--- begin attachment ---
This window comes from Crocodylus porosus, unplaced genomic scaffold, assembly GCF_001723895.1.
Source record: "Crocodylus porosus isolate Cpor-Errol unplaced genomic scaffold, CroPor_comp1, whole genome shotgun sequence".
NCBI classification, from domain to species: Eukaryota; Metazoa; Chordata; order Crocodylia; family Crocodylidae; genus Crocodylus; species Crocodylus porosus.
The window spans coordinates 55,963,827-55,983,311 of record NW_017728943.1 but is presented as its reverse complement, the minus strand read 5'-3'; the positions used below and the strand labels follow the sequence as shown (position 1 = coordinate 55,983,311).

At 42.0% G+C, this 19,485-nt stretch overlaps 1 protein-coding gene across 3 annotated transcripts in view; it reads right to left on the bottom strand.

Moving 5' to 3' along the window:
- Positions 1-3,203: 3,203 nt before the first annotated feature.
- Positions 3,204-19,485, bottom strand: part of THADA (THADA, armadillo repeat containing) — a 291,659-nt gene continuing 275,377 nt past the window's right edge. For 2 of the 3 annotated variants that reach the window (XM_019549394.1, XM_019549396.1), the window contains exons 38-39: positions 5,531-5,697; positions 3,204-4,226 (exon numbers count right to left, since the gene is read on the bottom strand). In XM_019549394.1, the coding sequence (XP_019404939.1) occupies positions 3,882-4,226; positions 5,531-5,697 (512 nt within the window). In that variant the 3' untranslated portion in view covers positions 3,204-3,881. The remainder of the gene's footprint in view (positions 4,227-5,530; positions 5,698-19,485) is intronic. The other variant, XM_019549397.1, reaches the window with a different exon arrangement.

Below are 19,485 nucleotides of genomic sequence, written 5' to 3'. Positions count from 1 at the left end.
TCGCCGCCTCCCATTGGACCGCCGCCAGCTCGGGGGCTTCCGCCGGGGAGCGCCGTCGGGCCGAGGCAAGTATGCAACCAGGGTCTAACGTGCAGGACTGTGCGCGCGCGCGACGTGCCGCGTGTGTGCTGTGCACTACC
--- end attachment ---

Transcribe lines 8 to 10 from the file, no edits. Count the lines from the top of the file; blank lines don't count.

- Positions 3,204-19,485, bottom strand: part of THADA (THADA, armadillo repeat containing) — a 291,659-nt gene continuing 275,377 nt past the window's right edge. For 2 of the 3 annotated variants that reach the window (XM_019549394.1, XM_019549396.1), the window contains exons 38-39: positions 5,531-5,697; positions 3,204-4,226 (exon numbers count right to left, since the gene is read on the bottom strand). In XM_019549394.1, the coding sequence (XP_019404939.1) occupies positions 3,882-4,226; positions 5,531-5,697 (512 nt within the window). In that variant the 3' untranslated portion in view covers positions 3,204-3,881. The remainder of the gene's footprint in view (positions 4,227-5,530; positions 5,698-19,485) is intronic. The other variant, XM_019549397.1, reaches the window with a different exon arrangement.

Below are 19,485 nucleotides of genomic sequence, written 5' to 3'. Positions count from 1 at the left end.
TCGCCGCCTCCCATTGGACCGCCGCCAGCTCGGGGGCTTCCGCCGGGGAGCGCCGTCGGGCCGAGGCAAGTATGCAACCAGGGTCTAACGTGCAGGACTGTGCGCGCGCGCGACGTGCCGCGTGTGTGCTGTGCACTACC